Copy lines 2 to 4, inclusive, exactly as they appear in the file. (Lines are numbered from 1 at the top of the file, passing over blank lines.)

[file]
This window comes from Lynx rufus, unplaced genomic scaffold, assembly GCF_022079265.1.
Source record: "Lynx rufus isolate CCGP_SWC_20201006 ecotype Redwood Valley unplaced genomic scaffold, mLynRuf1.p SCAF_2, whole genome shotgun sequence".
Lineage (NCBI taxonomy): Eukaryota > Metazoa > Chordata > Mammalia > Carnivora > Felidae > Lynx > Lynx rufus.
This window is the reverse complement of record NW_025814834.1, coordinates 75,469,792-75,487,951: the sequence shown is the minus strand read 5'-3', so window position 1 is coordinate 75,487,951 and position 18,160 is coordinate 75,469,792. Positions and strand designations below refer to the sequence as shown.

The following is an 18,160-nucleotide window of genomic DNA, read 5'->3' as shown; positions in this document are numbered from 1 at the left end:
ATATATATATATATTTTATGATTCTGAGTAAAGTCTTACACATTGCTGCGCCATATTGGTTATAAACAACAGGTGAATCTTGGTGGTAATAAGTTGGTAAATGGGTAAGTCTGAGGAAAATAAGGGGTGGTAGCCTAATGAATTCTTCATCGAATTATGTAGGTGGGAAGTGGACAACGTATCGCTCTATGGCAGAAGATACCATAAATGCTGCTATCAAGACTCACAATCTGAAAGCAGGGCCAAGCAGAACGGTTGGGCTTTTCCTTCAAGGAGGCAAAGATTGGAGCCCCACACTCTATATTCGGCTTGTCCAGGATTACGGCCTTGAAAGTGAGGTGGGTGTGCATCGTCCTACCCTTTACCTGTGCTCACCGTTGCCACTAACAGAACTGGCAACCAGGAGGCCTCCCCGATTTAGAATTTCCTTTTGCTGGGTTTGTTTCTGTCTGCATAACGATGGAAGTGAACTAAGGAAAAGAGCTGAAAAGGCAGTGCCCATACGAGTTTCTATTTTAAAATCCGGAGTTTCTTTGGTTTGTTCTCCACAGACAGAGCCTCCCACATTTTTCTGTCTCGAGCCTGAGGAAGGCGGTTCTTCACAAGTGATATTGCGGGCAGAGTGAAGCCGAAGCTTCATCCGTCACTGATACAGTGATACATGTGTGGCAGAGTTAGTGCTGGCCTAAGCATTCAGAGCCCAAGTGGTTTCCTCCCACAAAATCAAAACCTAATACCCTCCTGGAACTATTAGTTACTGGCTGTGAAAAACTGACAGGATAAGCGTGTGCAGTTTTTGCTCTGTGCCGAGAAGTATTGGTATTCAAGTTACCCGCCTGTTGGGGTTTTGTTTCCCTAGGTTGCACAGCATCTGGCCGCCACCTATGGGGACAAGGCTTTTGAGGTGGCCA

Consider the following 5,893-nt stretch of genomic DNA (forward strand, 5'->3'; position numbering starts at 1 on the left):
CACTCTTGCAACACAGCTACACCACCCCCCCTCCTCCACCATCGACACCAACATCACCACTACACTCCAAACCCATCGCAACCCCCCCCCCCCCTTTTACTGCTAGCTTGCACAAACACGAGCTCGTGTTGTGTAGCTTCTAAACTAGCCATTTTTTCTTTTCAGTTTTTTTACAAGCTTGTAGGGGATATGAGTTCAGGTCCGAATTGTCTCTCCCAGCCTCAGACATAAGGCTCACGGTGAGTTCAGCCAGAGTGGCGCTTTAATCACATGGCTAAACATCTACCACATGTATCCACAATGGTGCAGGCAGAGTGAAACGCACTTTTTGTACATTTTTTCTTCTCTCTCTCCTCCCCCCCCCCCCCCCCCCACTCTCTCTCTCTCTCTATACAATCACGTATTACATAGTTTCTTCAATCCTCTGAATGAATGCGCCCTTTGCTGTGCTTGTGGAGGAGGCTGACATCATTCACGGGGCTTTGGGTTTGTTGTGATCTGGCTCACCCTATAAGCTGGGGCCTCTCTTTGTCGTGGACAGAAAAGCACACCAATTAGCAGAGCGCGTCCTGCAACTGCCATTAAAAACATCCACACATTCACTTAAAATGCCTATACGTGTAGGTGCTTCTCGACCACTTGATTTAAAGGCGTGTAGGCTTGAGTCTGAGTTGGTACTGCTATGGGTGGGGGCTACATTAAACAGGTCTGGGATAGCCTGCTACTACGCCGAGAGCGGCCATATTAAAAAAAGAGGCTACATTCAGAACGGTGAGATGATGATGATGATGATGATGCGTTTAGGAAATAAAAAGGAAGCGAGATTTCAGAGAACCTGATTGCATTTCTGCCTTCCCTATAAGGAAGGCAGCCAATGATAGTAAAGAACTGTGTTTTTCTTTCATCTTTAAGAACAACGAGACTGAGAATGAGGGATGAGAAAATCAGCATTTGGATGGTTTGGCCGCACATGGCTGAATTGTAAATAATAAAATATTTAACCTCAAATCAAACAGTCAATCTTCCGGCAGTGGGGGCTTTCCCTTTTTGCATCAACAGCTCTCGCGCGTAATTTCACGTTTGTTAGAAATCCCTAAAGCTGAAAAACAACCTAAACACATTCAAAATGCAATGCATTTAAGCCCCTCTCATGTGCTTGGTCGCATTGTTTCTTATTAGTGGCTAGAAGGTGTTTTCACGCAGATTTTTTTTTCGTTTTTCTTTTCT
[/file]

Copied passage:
Source record: "Lynx rufus isolate CCGP_SWC_20201006 ecotype Redwood Valley unplaced genomic scaffold, mLynRuf1.p SCAF_2, whole genome shotgun sequence".
Lineage (NCBI taxonomy): Eukaryota > Metazoa > Chordata > Mammalia > Carnivora > Felidae > Lynx > Lynx rufus.
This window is the reverse complement of record NW_025814834.1, coordinates 75,469,792-75,487,951: the sequence shown is the minus strand read 5'-3', so window position 1 is coordinate 75,487,951 and position 18,160 is coordinate 75,469,792. Positions and strand designations below refer to the sequence as shown.